27. 27.
    Sackett DL, Torrance GW. The utility of different health states as perceived by the general public. J Chron Dis 1978; 31: 697–704.Google Scholar
  28. 28.
    Boyd NF, Sutherland HJ, Heasman KZ, Tritchler DL, Cummings BJ. Whose utilities for decision analysis? Med Decis Making 1990; 10: 58–67.Google Scholar
  29. 29.
    Hurst NP, Jobanputra P, Hunter M, Lambert M, Lockhead A, Brown H. Validity of EuroQol-ageneric health status instrument-in patients with rheumatoid arthritis. B. J Rheum 1994; 24: 973–980.Google Scholar
  30. 30.
    Jenkinson C, Gray A, Doll H, Lawrence K, Keoghane S, Layte R. Evaluation of index and profile measures of health status in a randomized controlled trial: Comparison of the Medical Outcomes Study 36-item short form health survey, EuroQol and disease specific measures. Med Care 1997; 35: 1109–1118.Google Scholar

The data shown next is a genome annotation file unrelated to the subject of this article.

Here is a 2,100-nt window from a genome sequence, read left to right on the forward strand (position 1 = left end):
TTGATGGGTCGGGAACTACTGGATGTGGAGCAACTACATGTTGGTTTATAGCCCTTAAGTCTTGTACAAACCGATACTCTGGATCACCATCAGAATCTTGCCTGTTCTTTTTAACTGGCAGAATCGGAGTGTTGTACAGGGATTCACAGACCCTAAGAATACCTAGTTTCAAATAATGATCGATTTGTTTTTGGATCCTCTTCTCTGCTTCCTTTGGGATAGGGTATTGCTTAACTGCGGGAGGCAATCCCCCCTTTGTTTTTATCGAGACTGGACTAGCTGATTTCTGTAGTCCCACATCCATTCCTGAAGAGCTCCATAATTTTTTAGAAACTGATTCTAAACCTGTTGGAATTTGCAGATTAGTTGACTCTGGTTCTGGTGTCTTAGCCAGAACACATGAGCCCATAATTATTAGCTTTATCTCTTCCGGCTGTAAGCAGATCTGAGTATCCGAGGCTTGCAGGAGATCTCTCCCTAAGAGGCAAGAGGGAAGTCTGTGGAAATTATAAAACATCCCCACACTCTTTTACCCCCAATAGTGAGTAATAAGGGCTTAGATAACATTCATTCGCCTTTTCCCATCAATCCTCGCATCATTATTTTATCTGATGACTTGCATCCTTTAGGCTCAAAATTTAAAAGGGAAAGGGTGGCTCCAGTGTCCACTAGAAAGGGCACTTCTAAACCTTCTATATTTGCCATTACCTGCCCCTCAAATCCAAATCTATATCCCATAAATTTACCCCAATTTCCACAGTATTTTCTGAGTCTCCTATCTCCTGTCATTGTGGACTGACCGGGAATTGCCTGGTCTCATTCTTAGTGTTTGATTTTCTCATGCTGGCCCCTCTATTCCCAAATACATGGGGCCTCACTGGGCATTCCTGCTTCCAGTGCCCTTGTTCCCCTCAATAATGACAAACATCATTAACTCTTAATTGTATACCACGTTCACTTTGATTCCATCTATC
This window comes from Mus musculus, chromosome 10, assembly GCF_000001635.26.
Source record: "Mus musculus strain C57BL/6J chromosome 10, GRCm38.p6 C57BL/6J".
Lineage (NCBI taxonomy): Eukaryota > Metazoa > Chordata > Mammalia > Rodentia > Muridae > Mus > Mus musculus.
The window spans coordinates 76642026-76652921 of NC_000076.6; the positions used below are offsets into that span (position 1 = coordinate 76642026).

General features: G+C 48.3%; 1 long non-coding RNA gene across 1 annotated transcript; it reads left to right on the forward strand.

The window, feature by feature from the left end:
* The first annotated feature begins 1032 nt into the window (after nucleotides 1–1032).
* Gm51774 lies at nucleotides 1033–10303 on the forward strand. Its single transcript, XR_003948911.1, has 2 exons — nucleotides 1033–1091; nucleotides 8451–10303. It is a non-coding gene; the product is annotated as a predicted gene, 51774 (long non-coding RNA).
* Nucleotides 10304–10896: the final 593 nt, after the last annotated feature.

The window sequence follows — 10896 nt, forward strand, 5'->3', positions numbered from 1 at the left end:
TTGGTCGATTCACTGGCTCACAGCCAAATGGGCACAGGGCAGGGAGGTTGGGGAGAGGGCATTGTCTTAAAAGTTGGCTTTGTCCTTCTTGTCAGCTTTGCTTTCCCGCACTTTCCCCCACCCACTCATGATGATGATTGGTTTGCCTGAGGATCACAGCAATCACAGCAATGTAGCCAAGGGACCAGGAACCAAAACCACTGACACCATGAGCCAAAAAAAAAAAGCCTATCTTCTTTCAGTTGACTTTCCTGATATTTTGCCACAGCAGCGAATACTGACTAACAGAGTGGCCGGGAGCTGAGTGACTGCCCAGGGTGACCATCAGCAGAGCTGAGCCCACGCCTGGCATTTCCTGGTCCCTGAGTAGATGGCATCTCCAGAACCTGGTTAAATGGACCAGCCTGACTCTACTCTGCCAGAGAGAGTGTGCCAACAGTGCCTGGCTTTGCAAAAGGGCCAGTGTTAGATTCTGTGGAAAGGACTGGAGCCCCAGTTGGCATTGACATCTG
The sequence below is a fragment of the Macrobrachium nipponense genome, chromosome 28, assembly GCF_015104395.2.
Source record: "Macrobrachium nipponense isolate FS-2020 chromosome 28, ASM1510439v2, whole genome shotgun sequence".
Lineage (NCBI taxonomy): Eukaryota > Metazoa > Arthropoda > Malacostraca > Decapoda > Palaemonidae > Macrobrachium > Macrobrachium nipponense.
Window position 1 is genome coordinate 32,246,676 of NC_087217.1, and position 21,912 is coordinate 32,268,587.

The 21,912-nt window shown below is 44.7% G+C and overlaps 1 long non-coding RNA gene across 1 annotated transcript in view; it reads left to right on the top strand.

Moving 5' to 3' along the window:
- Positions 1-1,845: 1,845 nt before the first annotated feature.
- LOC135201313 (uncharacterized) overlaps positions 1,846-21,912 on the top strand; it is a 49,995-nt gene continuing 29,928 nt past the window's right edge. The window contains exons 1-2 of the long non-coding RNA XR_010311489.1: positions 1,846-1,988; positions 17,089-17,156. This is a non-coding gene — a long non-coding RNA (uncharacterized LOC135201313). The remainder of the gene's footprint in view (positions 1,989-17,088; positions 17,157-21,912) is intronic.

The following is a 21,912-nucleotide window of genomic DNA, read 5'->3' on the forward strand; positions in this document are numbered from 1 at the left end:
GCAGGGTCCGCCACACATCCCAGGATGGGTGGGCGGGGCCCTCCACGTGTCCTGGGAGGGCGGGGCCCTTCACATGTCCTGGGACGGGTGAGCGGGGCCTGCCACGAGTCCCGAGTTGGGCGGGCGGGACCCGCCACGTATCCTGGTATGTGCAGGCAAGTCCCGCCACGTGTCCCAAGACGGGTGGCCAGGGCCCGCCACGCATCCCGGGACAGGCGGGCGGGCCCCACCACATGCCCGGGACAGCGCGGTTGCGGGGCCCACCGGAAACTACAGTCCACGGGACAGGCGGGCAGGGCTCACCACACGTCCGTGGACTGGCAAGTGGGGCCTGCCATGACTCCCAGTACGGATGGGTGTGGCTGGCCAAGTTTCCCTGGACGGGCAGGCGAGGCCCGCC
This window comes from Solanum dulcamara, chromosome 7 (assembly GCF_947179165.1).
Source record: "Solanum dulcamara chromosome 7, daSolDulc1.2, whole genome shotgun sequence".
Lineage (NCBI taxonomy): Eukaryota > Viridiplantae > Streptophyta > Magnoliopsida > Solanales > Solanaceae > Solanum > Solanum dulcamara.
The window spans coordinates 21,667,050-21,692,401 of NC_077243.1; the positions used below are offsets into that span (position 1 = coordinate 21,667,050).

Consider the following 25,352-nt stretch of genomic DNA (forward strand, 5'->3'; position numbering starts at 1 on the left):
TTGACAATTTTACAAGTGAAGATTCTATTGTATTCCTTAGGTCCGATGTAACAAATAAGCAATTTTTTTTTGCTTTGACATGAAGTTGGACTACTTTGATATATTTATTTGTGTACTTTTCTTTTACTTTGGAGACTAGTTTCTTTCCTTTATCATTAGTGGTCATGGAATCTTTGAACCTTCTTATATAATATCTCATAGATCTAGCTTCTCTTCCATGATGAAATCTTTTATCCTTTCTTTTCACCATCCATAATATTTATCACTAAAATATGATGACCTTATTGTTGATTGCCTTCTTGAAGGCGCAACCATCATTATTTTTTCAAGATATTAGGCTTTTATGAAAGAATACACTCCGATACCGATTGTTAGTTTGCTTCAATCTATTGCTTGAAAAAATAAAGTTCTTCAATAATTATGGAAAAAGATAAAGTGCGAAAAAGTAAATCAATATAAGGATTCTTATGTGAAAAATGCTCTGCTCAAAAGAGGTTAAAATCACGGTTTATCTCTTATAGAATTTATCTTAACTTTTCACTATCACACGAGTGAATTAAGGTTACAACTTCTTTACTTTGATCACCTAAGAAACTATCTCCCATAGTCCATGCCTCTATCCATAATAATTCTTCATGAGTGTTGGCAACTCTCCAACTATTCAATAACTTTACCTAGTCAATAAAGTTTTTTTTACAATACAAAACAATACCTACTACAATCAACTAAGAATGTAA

31. 31.
    Gold MR, Siegel JE, Russell LB, Weinstein MC (eds), Cost Effectiveness in Health and Medicine. New York: Oxford University Press, 1996.Google Scholar
  32. 32.
    Nord E, Pinto JL, Richardson G, Menzel P, Ubel P. Incorporating societal concerns for fairness in numerical valuations of health programmes. Health Econ 1999; 8: 25–39.Google Scholar
  33. 33.
    Dolan P. Whose preferences count? Med Dec Making 1999; 482–486.Google Scholar
  34. 34.
    Froberg DG, Kane RL. Methodology for measuring health-state preferences-II: Scaling methods. J Clin Epidemiol 1989; 42: 459–471.Google Scholar

Copyright information

© Kluwer Academic Publishers 2003

Authors and Affiliations

  • C. Green
    • 1
  • G. Kiebert
    • 2
  • C. Murphy
    • 3
  • J.D. Mitchell
    • 4
  • M. O'Brien
    • 4
  • A. Burrell
    • 5
  • P.N. Leigh
    • 3
  1. 1.Wessex Institute for Health Research and Development, BoldrewoodUniversity of Southampton, SouthamptonLondonUK
  2. 2.MEDTAP InternationalLondonUK
  3. 3.Department of Neurology, Guy's King's and St Thomas' School of Medicine and the Institute of PsychiatryKing's CollegeLondonUK
  4. 4.Department of NeurologyRoyal Preston HospitalPrestonUK
  5. 5.Aventis Pharma LtdKentUK

Personalised recommendations